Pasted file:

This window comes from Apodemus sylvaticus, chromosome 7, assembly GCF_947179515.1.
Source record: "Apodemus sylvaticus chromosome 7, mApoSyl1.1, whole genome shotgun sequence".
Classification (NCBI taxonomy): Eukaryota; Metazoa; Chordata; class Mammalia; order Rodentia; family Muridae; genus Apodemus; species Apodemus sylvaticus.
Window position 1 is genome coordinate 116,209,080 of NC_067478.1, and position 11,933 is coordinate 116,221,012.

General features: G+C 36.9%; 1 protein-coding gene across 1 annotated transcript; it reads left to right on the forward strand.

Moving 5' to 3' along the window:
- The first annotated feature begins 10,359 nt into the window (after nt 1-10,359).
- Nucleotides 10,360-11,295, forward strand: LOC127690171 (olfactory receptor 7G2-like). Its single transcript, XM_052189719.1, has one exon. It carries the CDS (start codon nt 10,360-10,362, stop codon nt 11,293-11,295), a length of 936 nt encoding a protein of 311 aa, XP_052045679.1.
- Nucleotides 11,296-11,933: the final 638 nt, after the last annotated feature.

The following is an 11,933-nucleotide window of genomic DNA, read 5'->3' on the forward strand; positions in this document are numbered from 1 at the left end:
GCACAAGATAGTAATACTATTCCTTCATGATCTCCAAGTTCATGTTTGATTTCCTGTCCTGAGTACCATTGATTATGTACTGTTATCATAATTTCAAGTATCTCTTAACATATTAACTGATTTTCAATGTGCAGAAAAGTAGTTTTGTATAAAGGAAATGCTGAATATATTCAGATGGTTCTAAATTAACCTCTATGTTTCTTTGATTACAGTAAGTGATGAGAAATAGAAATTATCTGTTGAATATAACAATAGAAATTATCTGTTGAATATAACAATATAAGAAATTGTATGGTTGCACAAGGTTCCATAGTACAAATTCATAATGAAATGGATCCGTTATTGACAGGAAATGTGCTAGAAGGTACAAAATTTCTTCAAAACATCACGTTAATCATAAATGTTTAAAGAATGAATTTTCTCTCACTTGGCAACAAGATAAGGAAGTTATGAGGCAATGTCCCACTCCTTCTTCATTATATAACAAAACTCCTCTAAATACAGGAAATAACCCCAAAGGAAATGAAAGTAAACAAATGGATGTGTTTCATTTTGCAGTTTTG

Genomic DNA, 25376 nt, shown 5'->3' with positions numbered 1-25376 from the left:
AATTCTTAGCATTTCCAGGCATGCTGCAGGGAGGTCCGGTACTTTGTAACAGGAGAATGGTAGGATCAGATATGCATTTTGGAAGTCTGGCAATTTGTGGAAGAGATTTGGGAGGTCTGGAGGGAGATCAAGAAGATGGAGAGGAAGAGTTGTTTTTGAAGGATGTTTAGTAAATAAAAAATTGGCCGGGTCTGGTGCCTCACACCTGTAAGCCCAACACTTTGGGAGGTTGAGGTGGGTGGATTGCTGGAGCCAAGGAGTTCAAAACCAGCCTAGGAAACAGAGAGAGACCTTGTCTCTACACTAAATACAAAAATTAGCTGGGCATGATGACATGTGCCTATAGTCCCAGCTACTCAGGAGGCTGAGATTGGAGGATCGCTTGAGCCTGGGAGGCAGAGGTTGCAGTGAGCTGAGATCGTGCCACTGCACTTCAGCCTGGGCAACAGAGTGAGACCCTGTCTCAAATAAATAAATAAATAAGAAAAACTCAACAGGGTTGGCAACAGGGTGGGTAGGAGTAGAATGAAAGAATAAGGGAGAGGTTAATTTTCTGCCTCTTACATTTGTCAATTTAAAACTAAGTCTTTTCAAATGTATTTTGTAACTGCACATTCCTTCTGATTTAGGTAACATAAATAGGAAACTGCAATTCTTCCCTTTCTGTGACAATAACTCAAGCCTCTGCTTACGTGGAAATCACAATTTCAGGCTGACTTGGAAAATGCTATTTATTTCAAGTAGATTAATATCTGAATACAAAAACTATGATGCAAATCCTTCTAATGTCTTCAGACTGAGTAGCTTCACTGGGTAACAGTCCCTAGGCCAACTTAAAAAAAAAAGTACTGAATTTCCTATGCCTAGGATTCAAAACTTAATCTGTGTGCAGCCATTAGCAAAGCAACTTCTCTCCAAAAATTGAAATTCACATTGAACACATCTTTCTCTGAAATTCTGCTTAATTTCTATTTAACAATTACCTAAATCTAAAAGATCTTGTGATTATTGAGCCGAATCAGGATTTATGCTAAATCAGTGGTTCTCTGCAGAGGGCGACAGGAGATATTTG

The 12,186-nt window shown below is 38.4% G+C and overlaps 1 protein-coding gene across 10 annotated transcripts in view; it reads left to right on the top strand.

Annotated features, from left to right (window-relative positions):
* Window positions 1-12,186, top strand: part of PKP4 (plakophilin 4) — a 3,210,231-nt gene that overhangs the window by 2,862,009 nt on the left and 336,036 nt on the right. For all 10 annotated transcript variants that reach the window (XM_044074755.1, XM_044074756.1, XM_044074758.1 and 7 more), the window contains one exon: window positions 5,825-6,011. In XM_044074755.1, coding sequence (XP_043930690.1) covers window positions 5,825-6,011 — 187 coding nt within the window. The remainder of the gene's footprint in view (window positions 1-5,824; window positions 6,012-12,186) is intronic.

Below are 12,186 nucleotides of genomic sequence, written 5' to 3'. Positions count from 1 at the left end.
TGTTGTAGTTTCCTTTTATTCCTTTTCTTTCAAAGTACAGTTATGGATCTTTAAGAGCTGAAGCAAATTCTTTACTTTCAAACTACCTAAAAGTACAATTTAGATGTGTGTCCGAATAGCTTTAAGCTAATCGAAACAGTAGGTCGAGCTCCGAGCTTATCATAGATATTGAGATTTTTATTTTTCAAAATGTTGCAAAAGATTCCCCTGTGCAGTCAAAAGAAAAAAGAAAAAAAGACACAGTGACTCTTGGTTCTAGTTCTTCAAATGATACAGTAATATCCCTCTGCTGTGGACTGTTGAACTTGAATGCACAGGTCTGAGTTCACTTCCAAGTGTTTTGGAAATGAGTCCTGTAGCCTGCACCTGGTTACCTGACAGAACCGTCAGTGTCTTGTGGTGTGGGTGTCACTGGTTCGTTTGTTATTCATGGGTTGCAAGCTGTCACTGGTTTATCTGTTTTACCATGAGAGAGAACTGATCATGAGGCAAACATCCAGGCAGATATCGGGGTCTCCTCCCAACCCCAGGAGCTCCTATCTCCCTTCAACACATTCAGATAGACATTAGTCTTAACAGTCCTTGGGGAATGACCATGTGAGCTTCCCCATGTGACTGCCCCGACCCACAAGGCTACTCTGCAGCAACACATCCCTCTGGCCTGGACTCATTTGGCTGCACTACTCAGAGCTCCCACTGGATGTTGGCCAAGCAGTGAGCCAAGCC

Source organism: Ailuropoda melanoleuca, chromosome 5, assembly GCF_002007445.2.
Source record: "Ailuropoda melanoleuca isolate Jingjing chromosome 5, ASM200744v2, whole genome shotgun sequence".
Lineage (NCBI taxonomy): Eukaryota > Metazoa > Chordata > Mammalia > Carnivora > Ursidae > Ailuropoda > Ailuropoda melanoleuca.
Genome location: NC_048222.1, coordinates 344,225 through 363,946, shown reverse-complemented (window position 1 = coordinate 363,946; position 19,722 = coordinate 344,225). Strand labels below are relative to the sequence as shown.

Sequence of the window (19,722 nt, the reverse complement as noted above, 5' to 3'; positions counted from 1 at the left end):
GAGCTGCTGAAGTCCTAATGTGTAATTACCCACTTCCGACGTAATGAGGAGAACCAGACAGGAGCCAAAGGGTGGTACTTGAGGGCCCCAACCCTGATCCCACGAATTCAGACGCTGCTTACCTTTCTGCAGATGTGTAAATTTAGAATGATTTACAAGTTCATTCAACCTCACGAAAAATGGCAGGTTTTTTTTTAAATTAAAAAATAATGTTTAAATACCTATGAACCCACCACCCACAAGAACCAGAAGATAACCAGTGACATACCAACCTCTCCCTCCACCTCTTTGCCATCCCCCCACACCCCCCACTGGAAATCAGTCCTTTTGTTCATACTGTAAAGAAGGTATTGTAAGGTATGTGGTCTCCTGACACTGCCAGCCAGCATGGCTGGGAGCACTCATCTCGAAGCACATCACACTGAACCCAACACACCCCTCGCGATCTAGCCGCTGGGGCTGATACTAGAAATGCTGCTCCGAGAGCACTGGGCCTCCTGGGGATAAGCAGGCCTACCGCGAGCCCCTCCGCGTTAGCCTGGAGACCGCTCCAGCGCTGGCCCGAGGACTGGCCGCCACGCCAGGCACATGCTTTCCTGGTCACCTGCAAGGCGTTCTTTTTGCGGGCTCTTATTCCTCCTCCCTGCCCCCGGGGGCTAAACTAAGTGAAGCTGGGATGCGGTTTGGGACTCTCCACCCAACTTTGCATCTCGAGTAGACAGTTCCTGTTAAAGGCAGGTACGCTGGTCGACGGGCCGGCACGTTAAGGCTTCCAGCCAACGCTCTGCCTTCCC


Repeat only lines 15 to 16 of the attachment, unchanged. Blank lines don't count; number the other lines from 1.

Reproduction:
Annotated features, from left to right (window-relative positions):
* Window positions 1-12,186, top strand: part of PKP4 (plakophilin 4) — a 3,210,231-nt gene that overhangs the window by 2,862,009 nt on the left and 336,036 nt on the right. For all 10 annotated transcript variants that reach the window (XM_044074755.1, XM_044074756.1, XM_044074758.1 and 7 more), the window contains one exon: window positions 5,825-6,011. In XM_044074755.1, coding sequence (XP_043930690.1) covers window positions 5,825-6,011 — 187 coding nt within the window. The remainder of the gene's footprint in view (window positions 1-5,824; window positions 6,012-12,186) is intronic.